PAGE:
Pusan National University (PNU), and the Pusan International Film Festival (aka PIFF - to the potential confusion and disappointment of foreigners), which is now into its twelfth year.
When I first arrived in Busan, I staggered out of the station into the middle of what I thought was some kind of Chinese cultural festival. It was, although apparently it was meant to be a part of the wider PIFF universe of events that had been going on that week and which I'd just missed. One year later, and unbelievably still here due to circumstances beyond my control, PIFF popped up on a cultural calendar which it has to be said, is not exactly crammed full of events in the same way which Seoul's is. Busan may not be the capital of Korea, but it's often crossed my mind that we have much smaller cities back in the UK with a much more developed cultural scene. Whatever the truth of this, a big deal is made of PIFF, and to be fair the Festival is gaining greater recognition globally with each passing year.
We'd originally intended to view a film at the PIFF outdoor cinema on Sunday evening - a must have experience we were told - but friends then persuaded us to attend Saturday with them, which turned out to be fortuitous because the next day Busan alarmingly resembled Atlantis - more on this later. The tickets cost 5,000 won (about £2.67). Both nights had films with Korean and English subtitles. So we were driven from one end of the city to the other by one of our friends - one of the rare occasions I was able to get some sense of the scope of the urban sprawl; otherwise travelling around here consists of spending inordinate amounts of time underground before popping up at some random point which mostly looks the same but with a different name. The subway gives you a sense of time, but not really distance.
One hour and around twenty miles later we'd made it to Busan Cinema Studios in the Haeundae area where the outside cinema was sited. The rest of our party had arrived thirty minutes before and sat triumphantly at the head of the queue. It was 16:30 - three hours before the film was scheduled to begin. They explained that this was the third year they'd arrived first - so next year if you wish to beat them aim to arrive before four. Stalls nearby gave away products, but we were only interested in the Häagen-Dazs stall and it wasn't long before we were eating our free ice-cream while broadcaster SBS interviewed some of our group. I was pulled away before I had the chance to do my bit on national TV and put back foreign relations by several years.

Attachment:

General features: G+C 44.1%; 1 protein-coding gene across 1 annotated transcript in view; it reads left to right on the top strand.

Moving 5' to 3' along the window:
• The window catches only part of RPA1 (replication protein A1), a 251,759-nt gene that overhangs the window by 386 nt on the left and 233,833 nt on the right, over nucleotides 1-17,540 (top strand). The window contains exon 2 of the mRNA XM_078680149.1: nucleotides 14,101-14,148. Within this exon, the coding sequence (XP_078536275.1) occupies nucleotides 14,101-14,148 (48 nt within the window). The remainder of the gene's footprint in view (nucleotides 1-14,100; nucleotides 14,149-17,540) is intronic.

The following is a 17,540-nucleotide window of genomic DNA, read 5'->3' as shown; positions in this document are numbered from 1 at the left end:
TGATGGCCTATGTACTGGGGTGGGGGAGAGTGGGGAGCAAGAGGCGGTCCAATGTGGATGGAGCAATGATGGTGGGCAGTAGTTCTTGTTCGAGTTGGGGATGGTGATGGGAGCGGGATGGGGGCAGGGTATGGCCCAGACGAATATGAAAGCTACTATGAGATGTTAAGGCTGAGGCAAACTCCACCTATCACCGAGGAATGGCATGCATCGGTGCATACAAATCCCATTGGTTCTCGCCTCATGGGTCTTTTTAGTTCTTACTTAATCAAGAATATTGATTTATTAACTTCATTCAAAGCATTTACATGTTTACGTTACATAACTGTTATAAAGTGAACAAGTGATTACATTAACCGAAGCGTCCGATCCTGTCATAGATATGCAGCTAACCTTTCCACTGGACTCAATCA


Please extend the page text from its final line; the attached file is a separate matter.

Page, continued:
We went for a walk around the Studios area passing over a big red carpet to the entrance of the main building - apparently some stars were attending later events. A big sign down the side read "No Piracy allowed in KOREA" - right. I'm told that when the film started and this message was shown first on the screen, the audience laughed. Ironically, speaking of piracy our next stop was the Busan Yachting Center which had played host to the Yacht Racing event of the 1988 Seoul Olympics and had the monument to prove it, along with Forerunner II, the yacht Korean-American Kang Dong-Suk single-handedly circumnavigated the globe in, finishing in 1997. History does not record what happened to Forerunner I.
Easily the most impressive yacht in the harbour was a Russian one from Vladivostok - in fact there were a couple of Russian vessels moored up. A friend of ours with a serious looking digital SLR was keen to get out amongst the boats so I happily walked along an increasingly unsteady marina nonchalantly pursuing my alternative neocon-style 'point and shoot' philosophy. OK, I have a case of camera envy. Unfortunately when I stopped walking to take photos, I remembered I had Meniere's Disease and that standing on anything unsteady is liable to make me very ill, very quickly. I made it back to the shore and felt better about an hour later. I hope the photos were worth it.